If you’ve ever wondered what your favorite literary characters might be listening to while they save the world/contemplate existence/get into trouble, or hallucinated a soundtrack to go along with your favorite novels, well, us too. But wonder no more! Here, we sneak a look at the hypothetical iPods of some of literature’s most interesting characters. What would be on the personal playlists of Holden Caulfield or Elizabeth Bennett, Huck Finn or Harry Potter, Tintin or Humbert Humbert? Something revealing, we bet. Or at least something danceable. Read on for a cozy reading soundtrack, character study, or yet another way to emulate your favorite literary hero. This week: Truman Capote’s “American Geisha,” Holly Golightly.
Holly Golightly is a complicated character. Having run away from her country life, she reinvents herself as a “café society girl” on the Upper East Side of New York in the 1940s. As Capote himself said, “Holly Golightly was not precisely a call girl. She had no job, but accompanied expense-account men to the best restaurants and night clubs, with the understanding that her escort was obligated to give her some sort of gift, perhaps jewelry or a check … if she felt like it, she might take her escort home for the night.” Indeed, and so much more than that — a girl on the run from any feeling of entrapment, picky and eccentric, whose moral ground is shaky at best (she cares deeply for her family but can’t be stirred to feel any guilt for stealing a friend’s beau). We think she’d listen to an eclectic mix of things, but nothing that would get her too worked up. Here’s what we think she would go out to eat, visit Sally Tomato, and refuse to name her cat to.
“New Slang” — The Shins
Since she was pretty much our first experience of the Manic Pixie Dream Girl archetype, we think she might take a little music advice from one of her many modern incarnations — this one with headphones and a promise.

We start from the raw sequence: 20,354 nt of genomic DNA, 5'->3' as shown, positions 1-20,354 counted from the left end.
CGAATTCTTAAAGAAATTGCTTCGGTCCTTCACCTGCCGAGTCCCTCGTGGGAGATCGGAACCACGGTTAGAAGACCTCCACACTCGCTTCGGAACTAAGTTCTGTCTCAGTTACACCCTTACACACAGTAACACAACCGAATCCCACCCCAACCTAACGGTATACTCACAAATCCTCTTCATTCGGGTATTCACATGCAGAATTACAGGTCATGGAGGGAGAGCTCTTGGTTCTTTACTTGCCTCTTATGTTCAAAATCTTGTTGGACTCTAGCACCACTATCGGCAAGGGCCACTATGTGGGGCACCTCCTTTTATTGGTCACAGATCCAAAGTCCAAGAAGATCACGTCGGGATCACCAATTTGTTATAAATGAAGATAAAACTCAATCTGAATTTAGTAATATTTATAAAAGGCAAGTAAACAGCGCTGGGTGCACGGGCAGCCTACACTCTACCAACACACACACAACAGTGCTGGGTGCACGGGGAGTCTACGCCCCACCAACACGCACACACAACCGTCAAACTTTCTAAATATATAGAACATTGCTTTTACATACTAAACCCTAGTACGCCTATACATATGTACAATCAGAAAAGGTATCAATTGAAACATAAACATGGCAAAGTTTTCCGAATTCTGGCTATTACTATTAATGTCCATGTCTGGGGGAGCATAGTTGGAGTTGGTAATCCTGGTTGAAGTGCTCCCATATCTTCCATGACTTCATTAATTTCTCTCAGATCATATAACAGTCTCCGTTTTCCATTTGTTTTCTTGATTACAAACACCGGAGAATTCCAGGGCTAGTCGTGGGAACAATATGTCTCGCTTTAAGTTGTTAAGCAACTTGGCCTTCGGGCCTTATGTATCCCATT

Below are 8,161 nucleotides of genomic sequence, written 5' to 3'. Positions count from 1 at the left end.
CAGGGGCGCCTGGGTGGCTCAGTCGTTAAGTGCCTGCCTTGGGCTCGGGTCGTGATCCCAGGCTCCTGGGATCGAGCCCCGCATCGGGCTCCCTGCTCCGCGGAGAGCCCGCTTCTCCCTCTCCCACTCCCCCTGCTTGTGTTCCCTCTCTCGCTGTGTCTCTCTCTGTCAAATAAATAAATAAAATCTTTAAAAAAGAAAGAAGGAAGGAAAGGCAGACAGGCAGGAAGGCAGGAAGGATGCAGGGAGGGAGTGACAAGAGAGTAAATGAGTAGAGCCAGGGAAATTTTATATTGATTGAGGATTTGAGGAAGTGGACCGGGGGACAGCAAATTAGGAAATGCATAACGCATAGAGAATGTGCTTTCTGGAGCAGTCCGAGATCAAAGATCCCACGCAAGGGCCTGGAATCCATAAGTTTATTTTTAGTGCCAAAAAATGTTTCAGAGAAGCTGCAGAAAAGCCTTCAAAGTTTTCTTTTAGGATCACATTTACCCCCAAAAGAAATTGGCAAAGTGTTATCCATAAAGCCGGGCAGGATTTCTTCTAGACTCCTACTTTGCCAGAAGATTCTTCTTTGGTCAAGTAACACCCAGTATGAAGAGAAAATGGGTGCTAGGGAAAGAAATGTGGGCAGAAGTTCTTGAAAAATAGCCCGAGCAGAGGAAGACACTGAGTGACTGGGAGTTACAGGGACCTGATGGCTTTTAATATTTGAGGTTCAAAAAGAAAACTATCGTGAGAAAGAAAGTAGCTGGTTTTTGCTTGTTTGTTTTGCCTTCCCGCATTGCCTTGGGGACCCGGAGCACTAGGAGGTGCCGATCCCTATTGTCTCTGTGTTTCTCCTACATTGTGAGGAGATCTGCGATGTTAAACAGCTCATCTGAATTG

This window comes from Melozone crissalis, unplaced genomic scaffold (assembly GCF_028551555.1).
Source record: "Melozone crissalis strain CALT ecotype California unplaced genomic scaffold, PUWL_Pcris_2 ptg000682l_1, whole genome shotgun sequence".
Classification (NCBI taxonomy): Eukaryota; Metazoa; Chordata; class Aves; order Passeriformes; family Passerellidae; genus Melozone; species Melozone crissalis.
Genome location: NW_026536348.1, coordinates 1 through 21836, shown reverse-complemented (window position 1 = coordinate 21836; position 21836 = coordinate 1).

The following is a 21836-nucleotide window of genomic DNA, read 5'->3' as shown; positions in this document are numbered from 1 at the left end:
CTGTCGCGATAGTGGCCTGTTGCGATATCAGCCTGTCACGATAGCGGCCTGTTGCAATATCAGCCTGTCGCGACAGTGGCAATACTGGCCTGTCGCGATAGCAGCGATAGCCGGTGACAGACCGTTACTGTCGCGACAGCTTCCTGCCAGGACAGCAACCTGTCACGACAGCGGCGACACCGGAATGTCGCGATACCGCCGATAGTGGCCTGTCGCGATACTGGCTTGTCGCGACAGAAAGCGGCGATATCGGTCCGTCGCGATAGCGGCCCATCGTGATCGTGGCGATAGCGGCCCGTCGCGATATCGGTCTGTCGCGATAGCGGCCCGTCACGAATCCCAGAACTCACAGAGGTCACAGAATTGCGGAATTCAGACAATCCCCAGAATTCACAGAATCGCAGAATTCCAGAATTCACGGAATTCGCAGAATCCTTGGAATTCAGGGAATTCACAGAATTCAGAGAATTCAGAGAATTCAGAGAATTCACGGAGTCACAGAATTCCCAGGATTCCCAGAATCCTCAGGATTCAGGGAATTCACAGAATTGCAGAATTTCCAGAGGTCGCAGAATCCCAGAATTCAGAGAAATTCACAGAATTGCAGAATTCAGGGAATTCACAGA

“Marlene on the Wall” — Suzanne Vega
Vega’s wistful ode to her portrait of Marlene Dietrich seems like it would be right up Holly’s alley — if only because we can totally picture her singing a song to a poster. Vega’s own thoughts on Dietrich somehow remind us of Holly as well: “I loved Marlene Dietrich for her image. Just her image. And that cruel streak which I find attractive… kindness to me is only powerful if it has the cruel streak behind it. If someone is kind all the time under all circumstances, they’re just simple-minded. Kindness is only worth something if you have the cruel streak to back it up.”
“Cigarettes and Chocolate Milk” — Rufus Wainwright
Holly has just as many strange and specific likes and dislikes as Rufus does, if not more. And as a definite fellow pleasure-seeker, we think she’d understand.
“Stay Up Late” — Talking Heads
This song captures the weird playfulness that we love about Holly — the qualities in her that would lead her to steal Halloween masks from Woolworth’s are the same ones that would undoubtedly make her like this song.
“New York, I Love You” — LCD Soundsystem
But of course, Holly would have to listen to at least one ode to her beloved New York. This one is probably the best — at least by the end, when she feels compelled to disappear forever.
“Cool Kids Keep” — The American Analog Set
As a “café society girl,” Holly’s got to keep her image up. Here’s a track for smoking and looking cooly off into the distance.
“Sleep Alone” — Bat For Lashes
All other things aside, our poor Holly is isolated and lonely, and prone to wandering into near-strangers’ rooms and falling asleep in their beds. Whether it’s to keep herself from another night alone, who can say?
“Yes, So On and So On” — Thao with the Get Down Stay Down
Here’s another band we think Holly would be into for their sweet off-kilter aspect. Plus, she might find something to work towards (or to identify with) in this particular track’s lyrics: “I am going away but not away from you/ I have found the difference between the two…”
“Chewing Gum” — Annie
For bopping down the street on the way to Tiffany’s.
“The Boxer” — Simon & Garfunkel
Here’s a song Holly could play on the windowsill (if she had the chops): a gorgeous moody folk ballad about running away from home, putting stock in broken promises, and getting continually knocked down by life — but, like Holly herself, “the fighter still remains.”